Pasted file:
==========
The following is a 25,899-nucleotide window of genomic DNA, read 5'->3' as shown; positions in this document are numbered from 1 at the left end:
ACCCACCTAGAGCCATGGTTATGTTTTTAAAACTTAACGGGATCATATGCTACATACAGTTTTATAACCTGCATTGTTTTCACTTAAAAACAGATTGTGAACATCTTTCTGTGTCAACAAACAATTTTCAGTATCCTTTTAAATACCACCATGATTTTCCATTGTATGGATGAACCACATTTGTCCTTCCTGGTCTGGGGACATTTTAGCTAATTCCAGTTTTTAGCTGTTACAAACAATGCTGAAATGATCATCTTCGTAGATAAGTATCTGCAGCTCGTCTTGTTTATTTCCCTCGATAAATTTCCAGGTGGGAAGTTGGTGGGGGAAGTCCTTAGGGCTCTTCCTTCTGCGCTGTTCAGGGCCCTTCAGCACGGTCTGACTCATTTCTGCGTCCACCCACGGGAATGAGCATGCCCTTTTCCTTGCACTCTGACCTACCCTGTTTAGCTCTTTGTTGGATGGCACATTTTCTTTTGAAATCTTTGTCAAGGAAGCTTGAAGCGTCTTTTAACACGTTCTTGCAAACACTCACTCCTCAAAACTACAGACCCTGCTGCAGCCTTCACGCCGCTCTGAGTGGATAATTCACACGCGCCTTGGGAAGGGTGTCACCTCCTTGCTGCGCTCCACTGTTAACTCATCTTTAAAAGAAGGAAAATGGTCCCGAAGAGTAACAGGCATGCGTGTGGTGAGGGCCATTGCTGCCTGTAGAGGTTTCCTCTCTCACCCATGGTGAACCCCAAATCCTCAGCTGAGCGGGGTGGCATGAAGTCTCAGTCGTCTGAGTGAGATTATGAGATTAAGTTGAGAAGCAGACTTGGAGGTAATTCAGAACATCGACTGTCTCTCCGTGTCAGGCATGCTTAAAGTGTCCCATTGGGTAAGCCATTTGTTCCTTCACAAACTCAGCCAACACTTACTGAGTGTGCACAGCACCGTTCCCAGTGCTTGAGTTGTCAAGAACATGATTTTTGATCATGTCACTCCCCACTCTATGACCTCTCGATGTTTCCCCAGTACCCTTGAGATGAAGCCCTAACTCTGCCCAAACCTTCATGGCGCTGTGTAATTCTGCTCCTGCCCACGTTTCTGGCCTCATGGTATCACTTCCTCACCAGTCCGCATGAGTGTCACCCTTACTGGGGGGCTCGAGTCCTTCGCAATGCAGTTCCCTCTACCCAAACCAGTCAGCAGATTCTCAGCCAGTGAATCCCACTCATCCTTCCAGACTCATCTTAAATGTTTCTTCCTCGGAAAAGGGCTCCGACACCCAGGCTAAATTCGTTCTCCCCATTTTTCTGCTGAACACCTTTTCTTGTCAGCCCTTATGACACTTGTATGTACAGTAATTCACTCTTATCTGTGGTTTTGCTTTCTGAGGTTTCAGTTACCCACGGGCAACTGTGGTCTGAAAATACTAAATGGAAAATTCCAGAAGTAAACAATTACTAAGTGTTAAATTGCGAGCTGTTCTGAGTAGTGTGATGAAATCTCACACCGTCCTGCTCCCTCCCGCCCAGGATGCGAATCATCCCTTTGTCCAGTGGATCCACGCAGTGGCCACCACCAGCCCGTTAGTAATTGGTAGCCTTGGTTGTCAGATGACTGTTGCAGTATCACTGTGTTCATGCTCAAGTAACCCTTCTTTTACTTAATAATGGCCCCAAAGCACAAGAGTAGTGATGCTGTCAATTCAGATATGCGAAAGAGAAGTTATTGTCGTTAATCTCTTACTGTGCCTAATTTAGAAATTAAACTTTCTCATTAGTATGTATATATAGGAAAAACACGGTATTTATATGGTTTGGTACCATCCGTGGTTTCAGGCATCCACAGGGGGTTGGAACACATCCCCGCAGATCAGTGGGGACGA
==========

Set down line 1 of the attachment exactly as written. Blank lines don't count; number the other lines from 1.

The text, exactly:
The following is a 25,899-nucleotide window of genomic DNA, read 5'->3' as shown; positions in this document are numbered from 1 at the left end: